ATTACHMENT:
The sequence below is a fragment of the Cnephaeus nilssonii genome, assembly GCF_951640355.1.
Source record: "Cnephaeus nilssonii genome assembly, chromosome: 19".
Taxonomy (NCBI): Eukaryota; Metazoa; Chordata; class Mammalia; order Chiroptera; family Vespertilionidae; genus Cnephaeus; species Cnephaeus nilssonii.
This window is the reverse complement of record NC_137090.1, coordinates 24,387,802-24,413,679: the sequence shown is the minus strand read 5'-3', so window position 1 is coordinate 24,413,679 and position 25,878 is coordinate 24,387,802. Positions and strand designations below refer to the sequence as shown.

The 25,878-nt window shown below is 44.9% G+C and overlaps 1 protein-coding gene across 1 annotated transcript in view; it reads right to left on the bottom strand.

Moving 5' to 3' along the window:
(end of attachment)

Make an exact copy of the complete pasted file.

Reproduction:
The sequence below is a fragment of the Cnephaeus nilssonii genome, assembly GCF_951640355.1.
Source record: "Cnephaeus nilssonii genome assembly, chromosome: 19".
Taxonomy (NCBI): Eukaryota; Metazoa; Chordata; class Mammalia; order Chiroptera; family Vespertilionidae; genus Cnephaeus; species Cnephaeus nilssonii.
This window is the reverse complement of record NC_137090.1, coordinates 24,387,802-24,413,679: the sequence shown is the minus strand read 5'-3', so window position 1 is coordinate 24,413,679 and position 25,878 is coordinate 24,387,802. Positions and strand designations below refer to the sequence as shown.

The 25,878-nt window shown below is 44.9% G+C and overlaps 1 protein-coding gene across 1 annotated transcript in view; it reads right to left on the bottom strand.

Moving 5' to 3' along the window: